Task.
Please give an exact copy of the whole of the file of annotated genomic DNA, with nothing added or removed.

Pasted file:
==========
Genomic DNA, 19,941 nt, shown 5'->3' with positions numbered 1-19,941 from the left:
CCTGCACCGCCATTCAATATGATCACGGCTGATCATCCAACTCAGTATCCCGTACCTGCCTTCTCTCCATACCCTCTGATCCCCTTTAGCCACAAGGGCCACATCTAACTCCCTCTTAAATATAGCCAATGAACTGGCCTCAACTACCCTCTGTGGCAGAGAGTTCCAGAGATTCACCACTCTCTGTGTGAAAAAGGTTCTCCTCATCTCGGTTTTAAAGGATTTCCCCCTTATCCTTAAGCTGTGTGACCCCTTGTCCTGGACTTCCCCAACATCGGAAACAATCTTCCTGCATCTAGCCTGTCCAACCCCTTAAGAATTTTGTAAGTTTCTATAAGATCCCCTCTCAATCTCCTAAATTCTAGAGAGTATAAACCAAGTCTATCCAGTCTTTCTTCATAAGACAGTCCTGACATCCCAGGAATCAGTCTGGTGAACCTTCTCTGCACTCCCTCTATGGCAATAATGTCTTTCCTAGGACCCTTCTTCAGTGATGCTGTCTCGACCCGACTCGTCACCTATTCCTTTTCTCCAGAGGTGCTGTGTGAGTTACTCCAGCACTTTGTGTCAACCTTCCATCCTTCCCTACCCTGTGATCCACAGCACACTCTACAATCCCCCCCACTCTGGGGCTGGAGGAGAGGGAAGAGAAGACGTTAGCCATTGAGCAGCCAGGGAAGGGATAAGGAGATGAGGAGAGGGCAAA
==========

Genomic DNA, 19,941 nt, shown 5'->3' with positions numbered 1-19,941 from the left:
CCTGCACCGCCATTCAATATGATCACGGCTGATCATCCAACTCAGTATCCCGTACCTGCCTTCTCTCCATACCCTCTGATCCCCTTTAGCCACAAGGGCCACATCTAACTCCCTCTTAAATATAGCCAATGAACTGGCCTCAACTACCCTCTGTGGCAGAGAGTTCCAGAGATTCACCACTCTCTGTGTGAAAAAGGTTCTCCTCATCTCGGTTTTAAAGGATTTCCCCCTTATCCTTAAGCTGTGTGACCCCTTGTCCTGGACTTCCCCAACATCGGAAACAATCTTCCTGCATCTAGCCTGTCCAACCCCTTAAGAATTTTGTAAGTTTCTATAAGATCCCCTCTCAATCTCCTAAATTCTAGAGAGTATAAACCAAGTCTATCCAGTCTTTCTTCATAAGACAGTCCTGACATCCCAGGAATCAGTCTGGTGAACCTTCTCTGCACTCCCTCTATGGCAATAATGTCTTTCCTAGGACCCTTCTTCAGTGATGCTGTCTCGACCCGACTCGTCACCTATTCCTTTTCTCCAGAGGTGCTGTGTGAGTTACTCCAGCACTTTGTGTCAACCTTCCATCCTTCCCTACCCTGTGATCCACAGCACACTCTACAATCCCCCCCACTCTGGGGCTGGAGGAGAGGGAAGAGAAGACGTTAGCCATTGAGCAGCCAGGGAAGGGATAAGGAGATGAGGAGAGGGCAAA